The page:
Competitive management needs to be intentionally built for the purpose of solidifying agriculture. Japan’s agricultural operations have a structure that allows it to be easily expanded if conditions permit. The key lies in institutional reforms for introduction of management approaches, such as development of collectivized large-scale farmlands.

Positive benefits can be gained from this trend in an effort to recover agriculture from devastation caused by the great earthquake. The agricultural zone afflicted by the quake is roughly divided into two areas: the plains to the south of Sendai Bay and the Sanriku rias coast area in the northern part. Naturally, the regions’ approaches to agriculture, forestry and fisheries differ. Nuclear-hit Fukushima and Miyagi may have different orientations even though they are both located on plains.

In the plains area, agricultural management should be oriented toward combined operations of large-sized paddies with a high level of productivity and profitability. Production of 100-200 million yen or more is expected from farmland of 30-50 hectares. If crops are limited to rice, around 200 hectares can be cultivated. Prospective domains for collectivization and integration include horticulture, vegetable production, dairy farming and livestock production.

On the other hand, in the Sanriku zone, where each farmland area is small, it is better for farmers to run a range of businesses rather than specialize in any single one. In other words, the hyakusho farmers need to be revived. Agriculture also benefits more greatly from not being confined to farmers but being open to fishermen, fishery processors, commercial and industrial business operators, and tourist business operators; likewise, farmers should participate in fishing, fishery processing and other businesses. It is vital to create a system that assures connection with local resources in many different ways for mutual linkage and integration.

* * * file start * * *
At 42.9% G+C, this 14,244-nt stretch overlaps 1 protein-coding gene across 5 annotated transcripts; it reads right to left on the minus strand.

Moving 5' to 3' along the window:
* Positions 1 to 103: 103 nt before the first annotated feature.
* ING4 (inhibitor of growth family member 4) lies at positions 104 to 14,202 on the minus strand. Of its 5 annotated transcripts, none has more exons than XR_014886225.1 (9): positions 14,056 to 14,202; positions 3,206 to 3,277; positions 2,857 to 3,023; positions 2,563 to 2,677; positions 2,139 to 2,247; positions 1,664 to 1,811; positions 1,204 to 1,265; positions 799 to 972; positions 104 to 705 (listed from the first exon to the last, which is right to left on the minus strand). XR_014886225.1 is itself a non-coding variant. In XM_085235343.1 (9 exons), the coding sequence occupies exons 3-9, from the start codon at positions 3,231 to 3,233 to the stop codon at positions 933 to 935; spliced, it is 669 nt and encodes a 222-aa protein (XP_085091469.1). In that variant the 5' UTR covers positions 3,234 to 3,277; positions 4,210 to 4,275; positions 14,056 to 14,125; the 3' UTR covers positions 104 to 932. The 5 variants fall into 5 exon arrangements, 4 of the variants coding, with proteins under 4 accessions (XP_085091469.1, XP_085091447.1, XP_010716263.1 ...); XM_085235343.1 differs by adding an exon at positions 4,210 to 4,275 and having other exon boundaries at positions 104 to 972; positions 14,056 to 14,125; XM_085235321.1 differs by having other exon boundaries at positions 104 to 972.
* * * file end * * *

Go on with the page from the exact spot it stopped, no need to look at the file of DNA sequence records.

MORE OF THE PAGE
For meeting these challenges, the Agricultural Land Act, Food Act, Agricultural Cooperatives Act and other institutions for rural development, which were adverse to new entries into agriculture, should be drastically revised in order to provide a mechanism that lets abundant wisdom and capital enter into agriculture. Agricultural managers should also be invited from all business sectors in all regions regardless of whether they are farmers or corporations. Farmland development should be studied under the overall land use plan in parallel with city concepts including “compact cities” and “smart cities.”

To achieve these objectives, a new system is needed that capitalizes on special zones for rehabilitation of agriculture, forestry and fisheries. For restoring farmland, action needs to be taken to anticipate how it will look in five to 10 years. Many different recovery efforts will be needed, including clearing debris, restoration of irrigation and drainage channels, desalination of farmland and flood control measures following ground subsidence. The damage is too great for individual farmers to cope with. These efforts should be fully subsidized by the state government, though restrictions on use would apply until the paddies are restored. In the meantime, the national government can either purchase the farmland or pay rent. Income compensation for individual farmers should finance the rents.

Farmers can be trained for seeking to recover cultivation of intensive crops or be provided with full government support to help them live on horticulture. Beyond the special zones for rehabilitation, there must be a society with both competitive agriculture and beautiful rural residential areas.

Translated from “sekai ni tsuyosuru nogyo e (part 2),” Nihon Keizai Shimbun, June 9 2011, p. 23. (Courtesy of Nihon Keizai Shimbunsha)